Studying for Your Exam
It's a good idea to study. Each attempt to pass the exam costs $50. If you don't pass within six months of your training, or after three tries, you will need to re-take training before you can try to pass the exam again. We recommend that you use our study guides to prepare. They list the topic areas that you're expected to know in order to pass your exam.
*Applicants for risk assessor should use the study guides for both inspector and hazard investigator, as they will be tested on the materials for both of these disciplines.
Once you pass the exam, we'll issue your initial certification card, good for one year after you finished your training.
If you will be certified as a Lead Inspector or Risk Assessor you also need to get trained, certified and licensed to use an X-ray fluorescence ( XRF) instrument. The instructions for these additional requirements can be found on publications:
5. Carry your blue certification card with you. You need to have your certification card with you when doing regulated work, except if you are working under provisional certification, in which case you must have a copy of your training diploma with you.
Did you misplace the cleaning verification card you received in your training class? Lead-safe renovators, abatement workers and abatement supervisors can use this form to Request a Cleaning Verification Card.
6. Work safely using the methods you learned in training. Keep yourself, your employees, and your customers safe from exposure to hazardous lead dust. Always apply what you learned in training. Here are some helpful resources on work methods:
- Lead-Safe Renovation Videos. These videos show what it looks like to work lead-safe. You can see an interior and exterior containment being set up and taken down, how to properly don and doff personal protective equipment, as well as how to use a 3M LeadCheck Swab.
- Lead Paint Safety: A Field Guide for Painting, Home Maintenance, and Renovation Work (PDF). This step-by-step manual illustrates the safety precautions to take when painting, doing maintenance, or renovating in homes built before 1978.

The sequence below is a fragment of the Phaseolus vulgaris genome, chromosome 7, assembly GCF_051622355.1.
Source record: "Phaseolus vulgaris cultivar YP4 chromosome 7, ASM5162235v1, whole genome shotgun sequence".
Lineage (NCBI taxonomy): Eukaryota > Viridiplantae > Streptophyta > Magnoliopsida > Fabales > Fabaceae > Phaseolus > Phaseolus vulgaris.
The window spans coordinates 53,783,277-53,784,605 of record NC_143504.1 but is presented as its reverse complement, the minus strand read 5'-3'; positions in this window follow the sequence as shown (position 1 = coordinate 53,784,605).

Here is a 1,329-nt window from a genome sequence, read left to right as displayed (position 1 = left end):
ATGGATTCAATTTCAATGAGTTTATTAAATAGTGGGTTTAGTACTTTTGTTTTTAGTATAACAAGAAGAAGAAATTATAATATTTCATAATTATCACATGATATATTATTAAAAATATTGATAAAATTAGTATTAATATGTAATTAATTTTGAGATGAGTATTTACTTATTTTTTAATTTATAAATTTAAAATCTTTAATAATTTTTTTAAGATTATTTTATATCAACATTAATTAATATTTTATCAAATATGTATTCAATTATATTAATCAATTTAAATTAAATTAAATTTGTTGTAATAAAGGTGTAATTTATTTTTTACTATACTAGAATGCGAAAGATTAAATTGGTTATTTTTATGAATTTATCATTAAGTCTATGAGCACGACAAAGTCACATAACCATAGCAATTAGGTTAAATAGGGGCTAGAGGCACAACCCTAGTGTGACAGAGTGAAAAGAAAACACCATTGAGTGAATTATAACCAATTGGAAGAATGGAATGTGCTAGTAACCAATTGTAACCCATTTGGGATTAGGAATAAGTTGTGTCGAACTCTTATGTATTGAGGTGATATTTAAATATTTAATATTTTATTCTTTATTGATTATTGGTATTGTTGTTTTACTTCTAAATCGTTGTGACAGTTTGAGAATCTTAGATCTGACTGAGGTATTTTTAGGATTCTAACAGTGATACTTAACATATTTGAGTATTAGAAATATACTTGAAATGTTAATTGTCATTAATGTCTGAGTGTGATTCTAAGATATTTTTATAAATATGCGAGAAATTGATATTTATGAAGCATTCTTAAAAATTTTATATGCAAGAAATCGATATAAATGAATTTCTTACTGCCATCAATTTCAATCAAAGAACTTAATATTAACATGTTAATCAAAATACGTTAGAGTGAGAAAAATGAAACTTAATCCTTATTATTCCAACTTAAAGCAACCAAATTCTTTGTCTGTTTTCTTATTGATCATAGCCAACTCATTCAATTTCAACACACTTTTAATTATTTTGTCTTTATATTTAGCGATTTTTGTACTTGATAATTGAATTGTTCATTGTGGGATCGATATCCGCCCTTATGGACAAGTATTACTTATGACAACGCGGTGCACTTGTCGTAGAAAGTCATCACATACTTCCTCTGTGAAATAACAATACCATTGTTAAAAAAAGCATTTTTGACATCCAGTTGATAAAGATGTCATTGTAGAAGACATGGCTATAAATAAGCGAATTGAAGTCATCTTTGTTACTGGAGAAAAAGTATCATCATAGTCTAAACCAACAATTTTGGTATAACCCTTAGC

- The U.S. Department of Housing and Urban Development Guidelines for the Evaluation and Control of Lead-Based Paint Hazards in Housing. These guidelines provide detailed, technical information on identifying and addressing lead-based paint hazards.
Lead company certification is required to conduct regulated lead work. If you want to offer and conduct renovation activities lead abatement activities, or lead investigation activities that include lead inspections, risk assessments, and clearances in pre-1978 residential and child-occupied facilities, you must first certify as a lead company. Read on to learn how to get your company certified. Call our office at 608-261-6876 with any questions.
1. Get your staff appropriately trained and certified. Companies are responsible for using appropriately trained and certified individuals to perform all regulated lead activities. For example, a certified lead company must have one or more certified lead-safe renovators to assign to renovation projects. The same is true for a certified lead company wishing to offer to conduct lead abatement work: Everyone on the abatement crew must, at a minimum, be a certified lead abatement worker under the supervision of at least one certified lead abatement supervisor. Similarly, a certified lead company may only use appropriately certified lead inspectors, hazard investigators or risk assessors to conduct lead investigation activities.
3. Decide whether to list your company on the DHS Find a Certified Lead Company webpage. If you'd like your company to be included in our directory, let us know when you apply. Your company's name, mailing address, phone number, email address and website address will be published so that consumers can contact your business when they're searching for a certified company. Companies that don't identify certified staff will not be listed.